By Mary Jones OTR/L, LMT, CIMT - January 24, 2012
Fastening New Skills with the Interactive Metronome – George’s Story.
George is a 78-year-old man, receiving Physical Therapy and Occupational Therapy to address functional movement problems as a result of his moderate to severe Parkinson’s disease.
As an OT new to the IM program I was interested to see whether the program would help to alleviate the tremor in both of his hands as he tried in vain to manage his fasteners, buttons and zippers when dressing. I knew from experience that helping clients in this area with traditional therapy techniques (repetition/adaptation/compensation) was often arduous, frustrating and time-consuming.
Undaunted, I looked to the fact that the IM program had helped with many of my clients who had motor problems and set out enthusiastically to help George to “fine tune” his fine motor skills.
We started with the basics – finding out what George’s ‘beat’ was and then trying to help him to improve his timing variances and be more successful at improving his best scores. I remember George distinctly one day, mentioning how disheartening it was to always have his performance associated with the ‘label’ that is Parkinson’s disease. Now he was motivated to associate with his own score and his own skill level. As an elderly man with multiple prior conditions such as brain strokes and difficulty breathing (COPD), we found ourselves modifying many of the more traditional IM tasks – we would start off by trying a couple of tasks in standing, keeping our repetitions low, then move to sitting and end up completing hand-to-knee tasks lying propped up in a mass of pillows. By fitting each activity to George’s ability and energy level he maintained his interest and enjoyed his sessions.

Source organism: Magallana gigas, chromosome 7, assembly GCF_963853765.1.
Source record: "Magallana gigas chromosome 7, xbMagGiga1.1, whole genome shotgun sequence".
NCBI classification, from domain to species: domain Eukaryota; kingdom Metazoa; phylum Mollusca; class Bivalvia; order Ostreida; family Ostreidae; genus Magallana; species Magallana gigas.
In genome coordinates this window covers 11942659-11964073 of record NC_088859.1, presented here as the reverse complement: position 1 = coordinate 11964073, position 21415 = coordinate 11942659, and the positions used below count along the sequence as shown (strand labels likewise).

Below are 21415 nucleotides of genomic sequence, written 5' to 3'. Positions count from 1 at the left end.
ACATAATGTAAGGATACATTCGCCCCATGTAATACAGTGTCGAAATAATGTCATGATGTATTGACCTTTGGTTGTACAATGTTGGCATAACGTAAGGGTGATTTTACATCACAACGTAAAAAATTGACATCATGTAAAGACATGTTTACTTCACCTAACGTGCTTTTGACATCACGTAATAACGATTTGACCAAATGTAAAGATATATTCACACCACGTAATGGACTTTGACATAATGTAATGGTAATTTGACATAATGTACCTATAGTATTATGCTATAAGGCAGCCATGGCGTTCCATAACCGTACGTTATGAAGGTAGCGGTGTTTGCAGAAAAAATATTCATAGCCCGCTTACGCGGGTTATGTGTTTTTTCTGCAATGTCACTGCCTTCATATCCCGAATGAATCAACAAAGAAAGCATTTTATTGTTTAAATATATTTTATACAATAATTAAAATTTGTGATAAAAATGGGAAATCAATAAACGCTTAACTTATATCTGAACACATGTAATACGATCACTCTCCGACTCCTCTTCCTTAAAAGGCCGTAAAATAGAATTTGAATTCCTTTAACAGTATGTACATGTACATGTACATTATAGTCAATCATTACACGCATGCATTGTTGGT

George came to OT for two one-hour sessions each week for six weeks. His progress was remarkable, not only in his functional capabilities, but also in his mood and clarity of speech. Most remarkable was the day, on week three of his program, when a family member came in, amazed that he had stood and managed his pant fasteners just that morning. She asked to see what we had been doing to facilitate such functional gains…I remember with clarity her face as we demonstrated George standing and clapping his hands together on the beat! What followed was the tale that befalls all IM practitioners…how to explain how IM works the whole brain and in ways that help many areas of function, not just being able to clap your hands together!
George continued to make gains after his discharge from the clinic using the IM Home Program to not only keep his gains ticking along, but also to slow down the path that Parkinson’s, inevitably, would continue to lead him.